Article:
Thaipusam

Thaipusam or Thaipoosam (Tamilதைப்பூசம், Taippūcam ?), also known as Thaipooyam in Kerala (Malayalamതൈപ്പൂയം, Taippūyam ?), is a festival celebrated by the Tamil and Malayali communities on the full moon in the Tamil month of Thai (January/February), usually coinciding with Pushya star, known as Poosam in Tamil and Pooyam in Malayalam. It is mainly observed in countries where there is a significant presence of Tamil community such as India, Sri Lanka, Malaysia,[1] Mauritius[2] Singapore,[3] South Africa, Canada and other places where ethnic Hindu Tamils reside as a part of the local Indian diaspora population such as Réunion, Indonesia, Thailand, Myanmar, Trinidad and Tobago, Guyana, Suriname, Jamaica and the other parts of the Caribbean.

It is a national holiday in many countries like Malaysia, Sri Lanka, Mauritius. In certain states of Malaysia and in the nations of Sri Lanka and Mauritius it is a government and a bank holiday. In Singapore, it was previously a national holiday but was removed from the official list of national holidays.

The word Thaipusam is a combination of the name of the month, Thai, and the name of a star, Pusam. This particular star is at its highest point during the festival. The festival commemorates the occasion when Parvati gave Murugan a Vel "spear" so he could vanquish the evil demon Soorapadman. It is commonly believed that Thaipusam marks Murugan's birthday; Some other sources suggest that Vaikhasi Vishakam, which falls in the Vaikhasi month (May/June), is Murugan's birthday.[4]

Thaipusam
தைப்பூசம்
Thaipusam Murugan
Murugan during Thaipusam.
Also calledதமிழர் திருவிழா
Observed byTamils ,Sri Lankan Tamils, Malaysian Indians, Indian Singaporeans, Indian Indonesians, Indo-Caribbeans, Indo-Fijians, and Indo-Mauritians
TypeReligious
SignificanceThe festival commemorates the occasion when Parvati gave Murugan a Vel
Datedecided by the Tamil calendar.
2019 dateMonday 21 January
2020 dateSaturday 8 February

Origin

This festival was, according to one tradition, said to have been supposedly created during one of the battles between the Asuras (or to be more specific Soorapadman) and the Devas. At one point, the latter were defeated several times by the former. The Devas were unable to resist the onslaught of the Asura forces. In despair, they approached Shiva and entreated to give them an able leader under whose heroic leadership they might obtain victory over the Asuras. They surrendered themselves completely and prayed to Shiva. Shiva granted their request by creating the mighty warrior, Skanda, out of his own power or Achintya Shakti. He at once assumed leadership of the celestial forces, inspired them and defeated the Asura forces and to recognise that day the people created the festival, Thaipusam.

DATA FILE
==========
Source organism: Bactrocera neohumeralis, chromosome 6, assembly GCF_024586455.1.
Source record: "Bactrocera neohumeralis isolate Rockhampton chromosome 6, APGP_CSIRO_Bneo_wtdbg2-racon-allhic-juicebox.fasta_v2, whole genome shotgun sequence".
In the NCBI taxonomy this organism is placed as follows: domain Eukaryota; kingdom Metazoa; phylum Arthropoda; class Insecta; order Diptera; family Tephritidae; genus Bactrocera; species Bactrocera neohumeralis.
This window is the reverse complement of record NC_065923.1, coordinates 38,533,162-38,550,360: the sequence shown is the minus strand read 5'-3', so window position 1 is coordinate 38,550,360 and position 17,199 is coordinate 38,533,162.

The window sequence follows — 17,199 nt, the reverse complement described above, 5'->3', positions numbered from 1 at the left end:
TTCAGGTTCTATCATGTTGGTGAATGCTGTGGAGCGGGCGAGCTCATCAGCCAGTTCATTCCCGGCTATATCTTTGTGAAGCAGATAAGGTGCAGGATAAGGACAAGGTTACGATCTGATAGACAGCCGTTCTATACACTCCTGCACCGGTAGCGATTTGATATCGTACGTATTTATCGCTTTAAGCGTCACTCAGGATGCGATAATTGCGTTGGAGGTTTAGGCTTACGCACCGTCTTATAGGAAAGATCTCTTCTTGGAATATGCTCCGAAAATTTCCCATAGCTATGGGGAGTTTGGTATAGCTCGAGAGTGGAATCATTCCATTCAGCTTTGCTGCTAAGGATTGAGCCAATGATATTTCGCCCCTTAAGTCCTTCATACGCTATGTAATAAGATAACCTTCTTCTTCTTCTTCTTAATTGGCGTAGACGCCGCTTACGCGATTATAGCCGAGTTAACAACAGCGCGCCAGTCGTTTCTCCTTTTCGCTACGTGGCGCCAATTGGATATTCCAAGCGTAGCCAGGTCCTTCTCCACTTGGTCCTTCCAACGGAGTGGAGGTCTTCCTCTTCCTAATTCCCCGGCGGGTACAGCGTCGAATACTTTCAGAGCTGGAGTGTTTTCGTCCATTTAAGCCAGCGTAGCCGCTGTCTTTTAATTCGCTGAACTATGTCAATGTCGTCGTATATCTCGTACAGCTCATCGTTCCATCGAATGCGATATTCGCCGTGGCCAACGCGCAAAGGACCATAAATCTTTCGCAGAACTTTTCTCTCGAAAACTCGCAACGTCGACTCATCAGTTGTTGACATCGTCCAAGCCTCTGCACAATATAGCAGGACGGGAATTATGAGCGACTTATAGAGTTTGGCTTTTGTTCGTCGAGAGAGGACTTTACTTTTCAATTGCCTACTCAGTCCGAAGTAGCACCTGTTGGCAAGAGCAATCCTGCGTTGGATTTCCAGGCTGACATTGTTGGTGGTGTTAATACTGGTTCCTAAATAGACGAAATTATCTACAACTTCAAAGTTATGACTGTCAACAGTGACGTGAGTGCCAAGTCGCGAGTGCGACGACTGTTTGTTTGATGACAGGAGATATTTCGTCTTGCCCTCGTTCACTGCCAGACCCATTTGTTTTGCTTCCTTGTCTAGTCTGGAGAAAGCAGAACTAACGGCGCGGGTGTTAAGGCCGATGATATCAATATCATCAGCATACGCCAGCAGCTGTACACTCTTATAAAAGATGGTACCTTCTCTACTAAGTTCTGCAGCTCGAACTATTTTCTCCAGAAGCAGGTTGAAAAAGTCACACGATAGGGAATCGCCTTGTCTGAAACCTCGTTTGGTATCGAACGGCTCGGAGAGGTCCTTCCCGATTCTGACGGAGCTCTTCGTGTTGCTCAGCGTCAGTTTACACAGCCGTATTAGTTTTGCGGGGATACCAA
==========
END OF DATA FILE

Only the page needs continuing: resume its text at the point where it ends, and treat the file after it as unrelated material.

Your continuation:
According to Skanda Puranam, the legend of Murugan, and Thirupugal which are divine verses on Murugan, adhere to Shaivam principles. Murugan is the embodiment of Shiva's light and wisdom and devotees pray to him to overcome the obstacles they face, as He is the divine vanquisher of evil. The motive of Thaipusam festival is to pray to God to receive his grace so that bad traits are destroyed.[5]

Kavadi Attam

The Kavadi Attam ("kavadi Dance", also written as cavadee) is the ceremonial sacrifice (dance that helps to maintain healthy body) and offering performed by devotees during the worship of Murugan. It is often performed during the festival of Thaipusam and emphasizes debt bondage. The Kavadiis a semicircular decorated canopy supported by a wooden rod that is carried on the shoulders to the temple. kavadi is used to carry their food resources which they required during the "nadai payanam" (journey by walk with bare foot). It took even more than a weak (depends upon the location of temple) for their devotees to reach the lord muruga temple by walk . Mostly the devotees go to lord muruga temple located in palani, which is one among the "arupadai veedu"(six houses or the own places of lord muruga). Palani muruga temple is famous for its medicinal values. "Bogar"(ancient siddhar and devotee of lord muruga) made that statue of lord muruga in palani, with the mixture of sevaral sidhha medicines.

Devotees prepare for the celebration by keeping their body always clean, doing regualr prayers, following vegetarian diet and fasting for 48 days before Thaipusam. Kavadi-bearers have to perform elaborate ceremonies at the time of assuming the kavadi and at the time of offering it to Murugan. The kavadi-bearer observes celibacy and consumes only certain types of foods known as Satvik food, once a day, while continuously thinking of God. On the day of the festival, devotees shave their heads and undertake a pilgrimage along a set route, while engaging in various acts of devotion, notably carrying various types of kavadi. The devotees belive that, worshiping lord muruga every year in this way , makes them physically and mentally healthy.

At its simplest, this may entail carrying a pot of milk, but mortification of the flesh by piercing the skin, tongue or cheeks with vel skewers is also common.In addition, some have a small spear through their tongue, or a spear through the cheeks.".[6]

A similar practice is performed by the Nagarathar community in Pazhani, India. This is known as the Nagarathar Kavadi.

Thaipusam in India